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MediaWATCH: 'White Shirts' Bangkok Street Protest

MediaWATCH: 'White Shirts' Bangkok Street Protest

Tuesday, May 5, 2009
Phuketwan MediaWATCH

A new daily wrap of Thailand news, with a Phuket perspective. Reports from national and international media, with translations into English from Thai.

Bangkok Post: Civic groups and business people have joined the ''Stop hurting Thailand'' campaign, urging political groups to end bickering that is causing social divisions. Backed by 21 organisations including the Thai Journalists Association and peace advocacy groups, a crowd of unity advocates dressed in white paraded through the capital yesterday. Similar events were held in all regions. The group wants the public to support the campaign by raising the national flag in front of their homes.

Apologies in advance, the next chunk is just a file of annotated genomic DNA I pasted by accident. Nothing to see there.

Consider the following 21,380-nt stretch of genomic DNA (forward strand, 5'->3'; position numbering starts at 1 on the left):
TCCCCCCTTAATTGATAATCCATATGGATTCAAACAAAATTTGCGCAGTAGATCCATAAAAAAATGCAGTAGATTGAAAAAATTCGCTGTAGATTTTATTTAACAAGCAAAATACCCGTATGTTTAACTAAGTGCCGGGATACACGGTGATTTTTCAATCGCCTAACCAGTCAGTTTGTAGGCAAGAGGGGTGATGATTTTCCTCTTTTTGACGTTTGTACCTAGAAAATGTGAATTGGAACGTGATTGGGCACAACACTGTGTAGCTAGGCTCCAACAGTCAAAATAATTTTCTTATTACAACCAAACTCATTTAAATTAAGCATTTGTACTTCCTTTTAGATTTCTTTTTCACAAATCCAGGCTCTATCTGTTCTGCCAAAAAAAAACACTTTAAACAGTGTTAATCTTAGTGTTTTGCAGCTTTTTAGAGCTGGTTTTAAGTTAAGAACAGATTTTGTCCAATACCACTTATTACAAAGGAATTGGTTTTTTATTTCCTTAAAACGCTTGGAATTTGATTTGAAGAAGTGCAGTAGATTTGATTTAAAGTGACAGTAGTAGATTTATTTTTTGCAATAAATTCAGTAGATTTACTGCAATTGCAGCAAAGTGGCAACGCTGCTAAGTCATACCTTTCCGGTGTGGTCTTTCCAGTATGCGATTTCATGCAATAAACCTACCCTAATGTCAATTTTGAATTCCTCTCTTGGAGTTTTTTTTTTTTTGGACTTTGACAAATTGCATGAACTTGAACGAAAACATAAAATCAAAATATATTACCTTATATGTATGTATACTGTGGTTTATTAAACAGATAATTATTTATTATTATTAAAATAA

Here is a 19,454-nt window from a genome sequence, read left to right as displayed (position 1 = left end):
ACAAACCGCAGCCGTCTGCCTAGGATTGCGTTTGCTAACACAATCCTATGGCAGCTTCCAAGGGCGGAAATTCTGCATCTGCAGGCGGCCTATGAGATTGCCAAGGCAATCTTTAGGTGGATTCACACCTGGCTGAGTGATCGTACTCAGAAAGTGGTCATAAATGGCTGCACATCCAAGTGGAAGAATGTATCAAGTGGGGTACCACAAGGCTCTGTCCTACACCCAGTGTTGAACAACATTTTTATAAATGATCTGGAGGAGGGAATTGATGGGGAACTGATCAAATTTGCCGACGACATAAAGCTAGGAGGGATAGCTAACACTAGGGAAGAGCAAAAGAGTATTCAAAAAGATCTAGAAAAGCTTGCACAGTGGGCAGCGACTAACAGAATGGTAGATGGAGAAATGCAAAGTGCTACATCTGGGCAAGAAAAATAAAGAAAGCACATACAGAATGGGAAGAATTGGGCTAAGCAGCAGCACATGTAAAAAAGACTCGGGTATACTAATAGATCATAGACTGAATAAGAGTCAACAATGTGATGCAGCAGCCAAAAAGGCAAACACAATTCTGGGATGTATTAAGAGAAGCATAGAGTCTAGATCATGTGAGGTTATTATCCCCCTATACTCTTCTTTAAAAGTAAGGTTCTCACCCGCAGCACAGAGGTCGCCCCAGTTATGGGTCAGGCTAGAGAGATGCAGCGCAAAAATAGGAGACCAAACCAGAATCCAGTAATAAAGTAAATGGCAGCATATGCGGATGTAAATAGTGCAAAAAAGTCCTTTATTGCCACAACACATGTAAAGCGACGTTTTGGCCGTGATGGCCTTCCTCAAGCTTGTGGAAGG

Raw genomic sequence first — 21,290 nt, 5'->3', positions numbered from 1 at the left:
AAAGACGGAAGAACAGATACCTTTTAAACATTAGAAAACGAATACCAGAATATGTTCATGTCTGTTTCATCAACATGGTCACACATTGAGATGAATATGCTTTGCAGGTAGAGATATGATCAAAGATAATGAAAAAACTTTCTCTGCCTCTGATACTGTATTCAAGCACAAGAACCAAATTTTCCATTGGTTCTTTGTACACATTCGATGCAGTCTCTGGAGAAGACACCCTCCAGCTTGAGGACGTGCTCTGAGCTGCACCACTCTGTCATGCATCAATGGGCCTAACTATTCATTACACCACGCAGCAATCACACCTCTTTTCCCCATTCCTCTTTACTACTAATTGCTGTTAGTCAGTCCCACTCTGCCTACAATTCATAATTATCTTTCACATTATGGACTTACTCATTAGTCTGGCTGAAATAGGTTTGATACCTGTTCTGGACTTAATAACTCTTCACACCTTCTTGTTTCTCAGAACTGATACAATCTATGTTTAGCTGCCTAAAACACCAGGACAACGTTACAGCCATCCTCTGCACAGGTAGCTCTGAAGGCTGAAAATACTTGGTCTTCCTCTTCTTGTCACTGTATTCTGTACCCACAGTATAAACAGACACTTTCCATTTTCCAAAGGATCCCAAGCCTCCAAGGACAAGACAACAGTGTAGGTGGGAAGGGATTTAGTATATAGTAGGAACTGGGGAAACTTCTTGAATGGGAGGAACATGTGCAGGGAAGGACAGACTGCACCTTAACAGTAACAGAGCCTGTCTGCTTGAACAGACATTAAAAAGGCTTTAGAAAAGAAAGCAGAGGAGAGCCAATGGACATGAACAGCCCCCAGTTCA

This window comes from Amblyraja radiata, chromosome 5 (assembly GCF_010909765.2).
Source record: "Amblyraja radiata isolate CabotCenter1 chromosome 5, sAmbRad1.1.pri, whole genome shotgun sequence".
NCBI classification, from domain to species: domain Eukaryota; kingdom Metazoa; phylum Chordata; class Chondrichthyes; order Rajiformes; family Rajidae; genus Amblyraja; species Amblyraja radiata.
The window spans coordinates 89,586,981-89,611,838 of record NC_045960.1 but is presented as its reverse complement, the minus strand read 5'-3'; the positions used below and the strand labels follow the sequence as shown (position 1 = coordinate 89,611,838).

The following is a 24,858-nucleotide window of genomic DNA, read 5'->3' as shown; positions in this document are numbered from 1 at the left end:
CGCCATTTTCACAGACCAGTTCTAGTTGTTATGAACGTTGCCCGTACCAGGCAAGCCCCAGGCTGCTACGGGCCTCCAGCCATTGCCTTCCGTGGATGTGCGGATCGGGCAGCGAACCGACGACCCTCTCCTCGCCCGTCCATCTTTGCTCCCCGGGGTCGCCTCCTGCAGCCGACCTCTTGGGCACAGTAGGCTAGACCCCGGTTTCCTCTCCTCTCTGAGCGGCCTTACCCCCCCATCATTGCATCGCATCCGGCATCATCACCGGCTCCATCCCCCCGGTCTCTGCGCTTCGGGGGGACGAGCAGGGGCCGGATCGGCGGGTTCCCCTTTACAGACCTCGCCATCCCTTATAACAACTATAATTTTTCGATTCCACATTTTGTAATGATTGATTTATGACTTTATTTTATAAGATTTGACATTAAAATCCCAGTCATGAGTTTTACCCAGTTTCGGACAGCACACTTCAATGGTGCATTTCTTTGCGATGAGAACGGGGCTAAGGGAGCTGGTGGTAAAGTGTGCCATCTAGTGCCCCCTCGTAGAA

The Nation: Public prosecutors have asked Nicaragua and the United Arab Emirates to extradite fugitive ex-premier Thaksin Shinawatra, wanted for his alleged role in the Songkran Day riots, among other things. A red shirt rally is planned for Bangkok on Sunday.

smh.com.au: Australian bush retreat holiday icon, Leura's York Fairmont Resort, faces nightmare claims of unwashed sheets, dirty towels and a leaf-clogged swimming pool. The resort's problems came to a head at Easter-Songkran when police were called after more than 200 guests signed a petition demanding their A$250-a-night payments back. Mirvac group paid A$47 million for the resort in 2007. ''Obviously, they've made the wrong choices in the decisions they've made since," said the hotel's former business manager. Since then more than 200 of the 240 staff have been laid off and the few staff left are fed up.